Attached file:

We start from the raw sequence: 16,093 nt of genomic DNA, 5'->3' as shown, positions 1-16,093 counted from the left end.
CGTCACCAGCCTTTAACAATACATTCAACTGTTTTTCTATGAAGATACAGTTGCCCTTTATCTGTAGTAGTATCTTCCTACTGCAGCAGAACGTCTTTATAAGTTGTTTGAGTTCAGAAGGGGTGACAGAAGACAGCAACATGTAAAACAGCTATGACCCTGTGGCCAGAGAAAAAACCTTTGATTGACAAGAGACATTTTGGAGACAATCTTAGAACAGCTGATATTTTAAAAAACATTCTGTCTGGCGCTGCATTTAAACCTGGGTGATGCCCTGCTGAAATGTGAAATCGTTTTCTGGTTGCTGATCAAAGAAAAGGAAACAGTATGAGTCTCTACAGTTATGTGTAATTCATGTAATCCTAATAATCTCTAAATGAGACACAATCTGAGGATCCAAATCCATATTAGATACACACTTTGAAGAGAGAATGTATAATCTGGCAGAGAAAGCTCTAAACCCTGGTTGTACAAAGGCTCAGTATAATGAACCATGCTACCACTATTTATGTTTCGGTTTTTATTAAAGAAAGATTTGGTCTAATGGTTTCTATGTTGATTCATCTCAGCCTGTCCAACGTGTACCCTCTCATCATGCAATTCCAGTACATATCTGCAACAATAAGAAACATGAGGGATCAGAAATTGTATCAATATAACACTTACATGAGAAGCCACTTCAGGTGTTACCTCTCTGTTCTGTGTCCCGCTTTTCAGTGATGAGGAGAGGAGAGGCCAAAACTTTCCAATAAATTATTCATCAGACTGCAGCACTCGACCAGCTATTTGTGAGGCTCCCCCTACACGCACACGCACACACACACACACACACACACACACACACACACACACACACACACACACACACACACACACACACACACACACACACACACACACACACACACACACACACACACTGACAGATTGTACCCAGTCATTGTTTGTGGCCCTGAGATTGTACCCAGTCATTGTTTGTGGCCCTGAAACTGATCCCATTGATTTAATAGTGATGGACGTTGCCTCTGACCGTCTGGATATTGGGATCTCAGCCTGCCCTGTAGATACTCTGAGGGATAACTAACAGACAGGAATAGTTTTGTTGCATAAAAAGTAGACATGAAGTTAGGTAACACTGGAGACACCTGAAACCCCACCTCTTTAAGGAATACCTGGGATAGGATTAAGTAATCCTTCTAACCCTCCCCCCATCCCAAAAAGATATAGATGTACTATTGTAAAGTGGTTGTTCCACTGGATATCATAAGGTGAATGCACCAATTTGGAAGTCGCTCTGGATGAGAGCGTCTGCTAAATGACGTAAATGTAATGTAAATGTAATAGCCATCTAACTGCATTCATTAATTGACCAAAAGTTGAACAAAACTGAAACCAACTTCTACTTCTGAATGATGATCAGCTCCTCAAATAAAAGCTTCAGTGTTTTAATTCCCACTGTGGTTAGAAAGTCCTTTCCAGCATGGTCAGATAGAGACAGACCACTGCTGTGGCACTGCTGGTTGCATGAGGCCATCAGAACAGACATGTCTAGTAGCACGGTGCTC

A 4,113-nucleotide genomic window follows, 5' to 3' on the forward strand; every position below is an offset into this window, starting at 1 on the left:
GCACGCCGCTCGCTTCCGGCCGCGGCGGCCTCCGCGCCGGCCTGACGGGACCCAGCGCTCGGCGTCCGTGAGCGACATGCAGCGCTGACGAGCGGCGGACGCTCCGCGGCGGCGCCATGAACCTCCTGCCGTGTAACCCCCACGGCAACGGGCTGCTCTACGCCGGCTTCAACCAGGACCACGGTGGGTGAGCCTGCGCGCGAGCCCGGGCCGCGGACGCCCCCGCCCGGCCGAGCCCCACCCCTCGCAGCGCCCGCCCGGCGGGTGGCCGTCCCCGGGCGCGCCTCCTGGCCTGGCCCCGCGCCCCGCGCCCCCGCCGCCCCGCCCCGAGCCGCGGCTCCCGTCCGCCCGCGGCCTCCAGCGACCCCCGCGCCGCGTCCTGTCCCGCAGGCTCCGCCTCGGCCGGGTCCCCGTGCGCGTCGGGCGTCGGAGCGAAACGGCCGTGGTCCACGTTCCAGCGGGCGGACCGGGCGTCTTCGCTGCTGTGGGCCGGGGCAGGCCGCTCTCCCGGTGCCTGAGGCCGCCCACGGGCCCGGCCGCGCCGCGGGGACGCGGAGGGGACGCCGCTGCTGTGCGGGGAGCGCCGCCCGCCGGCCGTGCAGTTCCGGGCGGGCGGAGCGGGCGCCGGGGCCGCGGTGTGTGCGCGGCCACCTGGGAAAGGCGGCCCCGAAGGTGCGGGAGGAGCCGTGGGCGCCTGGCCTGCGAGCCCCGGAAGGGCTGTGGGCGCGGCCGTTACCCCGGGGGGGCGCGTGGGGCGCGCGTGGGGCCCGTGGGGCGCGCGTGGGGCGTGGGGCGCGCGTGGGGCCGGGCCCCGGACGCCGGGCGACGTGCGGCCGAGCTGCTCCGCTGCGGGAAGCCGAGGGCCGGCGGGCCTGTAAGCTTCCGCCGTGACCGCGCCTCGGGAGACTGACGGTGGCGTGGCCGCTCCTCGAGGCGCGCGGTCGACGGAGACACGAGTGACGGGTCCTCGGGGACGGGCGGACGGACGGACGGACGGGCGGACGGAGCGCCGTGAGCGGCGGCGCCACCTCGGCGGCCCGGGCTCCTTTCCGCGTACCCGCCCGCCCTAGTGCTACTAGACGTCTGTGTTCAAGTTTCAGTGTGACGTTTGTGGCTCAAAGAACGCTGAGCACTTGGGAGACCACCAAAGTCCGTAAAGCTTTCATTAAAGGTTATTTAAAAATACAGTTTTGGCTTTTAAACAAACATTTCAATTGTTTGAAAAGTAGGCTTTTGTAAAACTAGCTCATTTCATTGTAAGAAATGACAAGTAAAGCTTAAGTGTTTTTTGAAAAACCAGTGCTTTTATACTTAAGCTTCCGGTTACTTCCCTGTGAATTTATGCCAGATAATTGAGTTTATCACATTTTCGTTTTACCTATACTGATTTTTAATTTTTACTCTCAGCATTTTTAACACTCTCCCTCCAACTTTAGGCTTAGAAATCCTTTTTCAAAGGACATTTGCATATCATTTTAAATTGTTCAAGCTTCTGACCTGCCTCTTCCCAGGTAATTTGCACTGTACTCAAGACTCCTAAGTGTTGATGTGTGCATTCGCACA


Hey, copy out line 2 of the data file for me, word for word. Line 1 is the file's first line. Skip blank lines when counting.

CGTCACCAGCCTTTAACAATACATTCAACTGTTTTTCTATGAAGATACAGTTGCCCTTTATCTGTAGTAGTATCTTCCTACTGCAGCAGAACGTCTTTATAAGTTGTTTGAGTTCAGAAGGGGTGACAGAAGACAGCAACATGTAAAACAGCTATGACCCTGTGGCCAGAGAAAAAACCTTTGATTGACAAGAGACATTTTGGAGACAATCTTAGAACAGCTGATATTTTAAAAAACATTCTGTCTGGCGCTGCATTTAAACCTGGGTGATGCCCTGCTGAAATGTGAAATCGTTTTCTGGTTGCTGATCAAAGAAAAGGAAACAGTATGAGTCTCTACAGTTATGTGTAATTCATGTAATCCTAATAATCTCTAAATGAGACACAATCTGAGGATCCAAATCCATATTAGATACACACTTTGAAGAGAGAATGTATAATCTGGCAGAGAAAGCTCTAAACCCTGGTTGTACAAAGGCTCAGTATAATGAACCATGCTACCACTATTTATGTTTCGGTTTTTATTAAAGAAAGATTTGGTCTAATGGTTTCTATGTTGATTCATCTCAGCCTGTCCAACGTGTACCCTCTCATCATGCAATTCCAGTACATATCTGCAACAATAAGAAACATGAGGGATCAGAAATTGTATCAATATAACACTTACATGAGAAGCCACTTCAGGTGTTACCTCTCTGTTCTGTGTCCCGCTTTTCAGTGATGAGGAGAGGAGAGGCCAAAACTTTCCAATAAATTATTCATCAGACTGCAGCACTCGACCAGCTATTTGTGAGGCTCCCCCTACACGCACACGCACACACACACACACACACACACACACACACACACACACACACACACACACACACACACACACACACACACACACACACACACACACACACACACACACACACACACTGACAGATTGTACCCAGTCATTGTTTGTGGCCCTGAGATTGTACCCAGTCATTGTTTGTGGCCCTGAAACTGATCCCATTGATTTAATAGTGATGGACGTTGCCTCTGACCGTCTGGATATTGGGATCTCAGCCTGCCCTGTAGATACTCTGAGGGATAACTAACAGACAGGAATAGTTTTGTTGCATAAAAAGTAGACATGAAGTTAGGTAACACTGGAGACACCTGAAACCCCACCTCTTTAAGGAATACCTGGGATAGGATTAAGTAATCCTTCTAACCCTCCCCCCATCCCAAAAAGATATAGATGTACTATTGTAAAGTGGTTGTTCCACTGGATATCATAAGGTGAATGCACCAATTTGGAAGTCGCTCTGGATGAGAGCGTCTGCTAAATGACGTAAATGTAATGTAAATGTAATAGCCATCTAACTGCATTCATTAATTGACCAAAAGTTGAACAAAACTGAAACCAACTTCTACTTCTGAATGATGATCAGCTCCTCAAATAAAAGCTTCAGTGTTTTAATTCCCACTGTGGTTAGAAAGTCCTTTCCAGCATGGTCAGATAGAGACAGACCACTGCTGTGGCACTGCTGGTTGCATGAGGCCATCAGAACAGACATGTCTAGTAGCACGGTGCTC